Castles are truly fantastic destinations for any occasion. Whatever the weather, whatever the time of year, there is always something to see and fascinating history to uncover. From the monolithic structures of Northern Wales, to the fairytale edifices of Bavaria, castles come in many shapes and sizes, evoking different emotions and gifting rewarding trains of thought for wandering minds. This article is about one of the greatest.
Himeji Castle in Central Japan is one of the few remaining original castles to be found in the country. While castle visits are easy in Japan, most of the ones to be found are concrete reconstructions with traditional facades, the originals having been destroyed in the 19th Century and by bombing in World War II. Himeji survived all that, as well as emerging unscathed from the 1995 Hanshin Earthquake. Yet even if the castles in Japan were all originals, Himeji would surely still be cream of the crop. Towering magnificently over the landscape, its buttresses, courtyards, walls and towers dwarf everyone and everything around them. The area is tended beautifully, surrounding the brilliant white walls of the castle itself with trees and grass, trimmed to perfection. Cherry blossoms in the Japanese Spring may almost be a cliché, but there can be few sights more glorious than the castle rising from a sea of white and pink. Simply everything about the place overwhelms and impresses.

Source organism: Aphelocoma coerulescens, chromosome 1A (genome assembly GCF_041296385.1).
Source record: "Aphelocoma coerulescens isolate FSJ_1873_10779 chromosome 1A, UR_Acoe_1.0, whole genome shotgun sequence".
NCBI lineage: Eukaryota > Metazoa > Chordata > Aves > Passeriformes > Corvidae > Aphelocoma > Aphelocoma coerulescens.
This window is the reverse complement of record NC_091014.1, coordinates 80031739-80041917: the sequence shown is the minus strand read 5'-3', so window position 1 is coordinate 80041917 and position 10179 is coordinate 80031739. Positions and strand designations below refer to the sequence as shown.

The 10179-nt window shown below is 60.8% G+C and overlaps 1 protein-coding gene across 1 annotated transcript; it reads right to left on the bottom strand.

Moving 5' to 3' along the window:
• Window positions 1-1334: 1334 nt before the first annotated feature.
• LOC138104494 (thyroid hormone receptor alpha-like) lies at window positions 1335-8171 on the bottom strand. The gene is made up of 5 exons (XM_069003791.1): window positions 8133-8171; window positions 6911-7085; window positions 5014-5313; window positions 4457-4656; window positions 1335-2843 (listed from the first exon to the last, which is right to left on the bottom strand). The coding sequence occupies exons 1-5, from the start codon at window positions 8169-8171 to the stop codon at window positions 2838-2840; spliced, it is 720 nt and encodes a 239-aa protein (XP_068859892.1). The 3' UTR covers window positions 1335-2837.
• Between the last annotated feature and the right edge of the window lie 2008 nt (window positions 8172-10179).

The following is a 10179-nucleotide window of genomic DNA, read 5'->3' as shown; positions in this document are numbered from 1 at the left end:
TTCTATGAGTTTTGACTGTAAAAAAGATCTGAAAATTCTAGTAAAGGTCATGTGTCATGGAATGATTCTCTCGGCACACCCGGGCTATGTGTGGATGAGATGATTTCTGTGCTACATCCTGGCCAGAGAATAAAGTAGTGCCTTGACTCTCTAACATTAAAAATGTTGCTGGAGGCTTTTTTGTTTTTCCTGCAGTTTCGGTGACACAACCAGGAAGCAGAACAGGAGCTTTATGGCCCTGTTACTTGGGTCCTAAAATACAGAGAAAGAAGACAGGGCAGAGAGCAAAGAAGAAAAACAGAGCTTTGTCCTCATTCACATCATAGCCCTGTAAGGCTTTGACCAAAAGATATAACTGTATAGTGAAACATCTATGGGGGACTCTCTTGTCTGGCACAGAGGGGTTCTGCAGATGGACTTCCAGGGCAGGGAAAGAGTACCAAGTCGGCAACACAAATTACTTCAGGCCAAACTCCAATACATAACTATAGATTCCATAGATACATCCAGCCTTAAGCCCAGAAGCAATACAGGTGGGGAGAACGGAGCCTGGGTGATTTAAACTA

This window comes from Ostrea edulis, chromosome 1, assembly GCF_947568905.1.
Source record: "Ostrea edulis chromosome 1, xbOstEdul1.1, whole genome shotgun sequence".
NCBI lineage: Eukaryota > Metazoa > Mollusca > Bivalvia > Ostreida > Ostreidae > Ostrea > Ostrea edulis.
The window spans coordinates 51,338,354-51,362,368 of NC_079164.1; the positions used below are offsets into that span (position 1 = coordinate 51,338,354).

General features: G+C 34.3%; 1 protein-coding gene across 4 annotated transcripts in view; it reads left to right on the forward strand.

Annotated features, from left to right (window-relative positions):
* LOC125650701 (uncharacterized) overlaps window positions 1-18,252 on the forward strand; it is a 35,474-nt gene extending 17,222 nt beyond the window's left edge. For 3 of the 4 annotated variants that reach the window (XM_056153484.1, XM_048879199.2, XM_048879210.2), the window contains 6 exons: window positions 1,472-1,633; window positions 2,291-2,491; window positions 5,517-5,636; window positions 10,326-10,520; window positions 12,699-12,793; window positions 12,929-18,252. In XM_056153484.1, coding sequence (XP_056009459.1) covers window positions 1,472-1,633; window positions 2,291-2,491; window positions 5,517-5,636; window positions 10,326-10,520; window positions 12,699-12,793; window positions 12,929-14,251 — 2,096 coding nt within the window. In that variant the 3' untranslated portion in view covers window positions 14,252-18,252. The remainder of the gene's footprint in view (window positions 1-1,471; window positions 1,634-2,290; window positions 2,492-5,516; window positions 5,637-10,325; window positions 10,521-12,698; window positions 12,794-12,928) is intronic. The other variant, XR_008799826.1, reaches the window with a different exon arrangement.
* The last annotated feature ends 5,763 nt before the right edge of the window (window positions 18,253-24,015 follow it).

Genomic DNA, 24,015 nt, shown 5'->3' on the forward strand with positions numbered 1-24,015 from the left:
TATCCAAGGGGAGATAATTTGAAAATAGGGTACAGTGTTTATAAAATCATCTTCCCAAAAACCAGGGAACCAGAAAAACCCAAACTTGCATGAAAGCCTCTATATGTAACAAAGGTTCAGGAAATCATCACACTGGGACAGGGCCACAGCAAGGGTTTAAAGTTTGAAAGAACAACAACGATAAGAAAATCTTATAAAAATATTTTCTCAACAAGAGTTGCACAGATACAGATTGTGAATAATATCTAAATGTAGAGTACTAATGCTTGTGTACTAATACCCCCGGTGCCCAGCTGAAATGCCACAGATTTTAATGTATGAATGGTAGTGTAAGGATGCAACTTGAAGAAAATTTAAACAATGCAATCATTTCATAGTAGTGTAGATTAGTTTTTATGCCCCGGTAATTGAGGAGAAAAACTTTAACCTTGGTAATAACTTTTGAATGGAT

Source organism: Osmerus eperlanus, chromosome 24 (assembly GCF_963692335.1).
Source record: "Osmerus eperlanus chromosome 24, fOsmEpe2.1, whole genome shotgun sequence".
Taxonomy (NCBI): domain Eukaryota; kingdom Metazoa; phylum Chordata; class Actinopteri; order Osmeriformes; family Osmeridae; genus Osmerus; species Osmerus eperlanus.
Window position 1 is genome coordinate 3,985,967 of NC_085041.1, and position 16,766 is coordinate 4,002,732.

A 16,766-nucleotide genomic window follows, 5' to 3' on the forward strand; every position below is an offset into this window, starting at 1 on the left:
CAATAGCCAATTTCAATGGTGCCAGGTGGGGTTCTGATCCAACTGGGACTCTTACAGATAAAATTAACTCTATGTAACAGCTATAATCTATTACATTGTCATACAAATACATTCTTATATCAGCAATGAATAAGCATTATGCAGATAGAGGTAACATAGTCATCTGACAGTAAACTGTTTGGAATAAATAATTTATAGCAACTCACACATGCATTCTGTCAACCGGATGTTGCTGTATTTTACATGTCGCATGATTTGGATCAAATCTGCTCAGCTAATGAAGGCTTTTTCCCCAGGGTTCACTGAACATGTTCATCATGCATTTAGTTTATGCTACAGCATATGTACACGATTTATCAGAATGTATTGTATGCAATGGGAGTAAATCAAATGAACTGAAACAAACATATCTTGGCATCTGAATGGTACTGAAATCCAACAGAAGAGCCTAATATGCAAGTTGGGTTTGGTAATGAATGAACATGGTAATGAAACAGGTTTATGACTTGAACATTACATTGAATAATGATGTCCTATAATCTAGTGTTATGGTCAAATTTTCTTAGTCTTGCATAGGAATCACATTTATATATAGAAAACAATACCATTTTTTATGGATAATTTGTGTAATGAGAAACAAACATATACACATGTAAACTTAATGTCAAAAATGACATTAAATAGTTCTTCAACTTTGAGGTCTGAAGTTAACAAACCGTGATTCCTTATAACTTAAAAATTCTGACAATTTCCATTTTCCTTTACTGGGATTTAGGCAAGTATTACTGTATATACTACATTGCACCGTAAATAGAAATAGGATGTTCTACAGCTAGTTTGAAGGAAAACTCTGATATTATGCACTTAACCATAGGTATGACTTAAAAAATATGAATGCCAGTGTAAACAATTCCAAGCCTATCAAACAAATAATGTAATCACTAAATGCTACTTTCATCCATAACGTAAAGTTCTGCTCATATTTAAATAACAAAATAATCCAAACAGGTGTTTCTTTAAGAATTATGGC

Himeji Castle’s history dates back to the the mid-14th Century and it has undergone reconstruction a number of times. It was first transformed into the complex we see today in the years after the Battle of Sekigahara in 1600. During the 17th Century it was expanded and improved with the addition of many features typical of Japanese castle architecture. More than a thousand arrow loops are built into its walls, as are holes for dropping stones and tar on attackers. The route to the main keep is through a long series of gates and steep-walled passageways which endlessly double back on themselves, forcing any would-be invader to run a punishing gauntlet. As it happens, Himeji Castle was never attacked anyway, so its formidable defences were never put to the test. It is a real thrill to walk through the passages, imagining what it would have been like when it was a functioning castle and home to a samurai lord and his retainers. The original interiors, with their wooden floors and tiny staircases, only add to the experience.
Entrance to the castle is a wonderfully cheap ¥600, far more reasonable than many castles in the UK (I’m looking at you, Warwick Castle!) and there are plenty of volunteer guides ready to show you around and introduce the fascinating history and design of the place, including a lot of tiny details that are easy to miss if you go alone. All in all, a fantastic destination, with a lot to enjoy for all the family.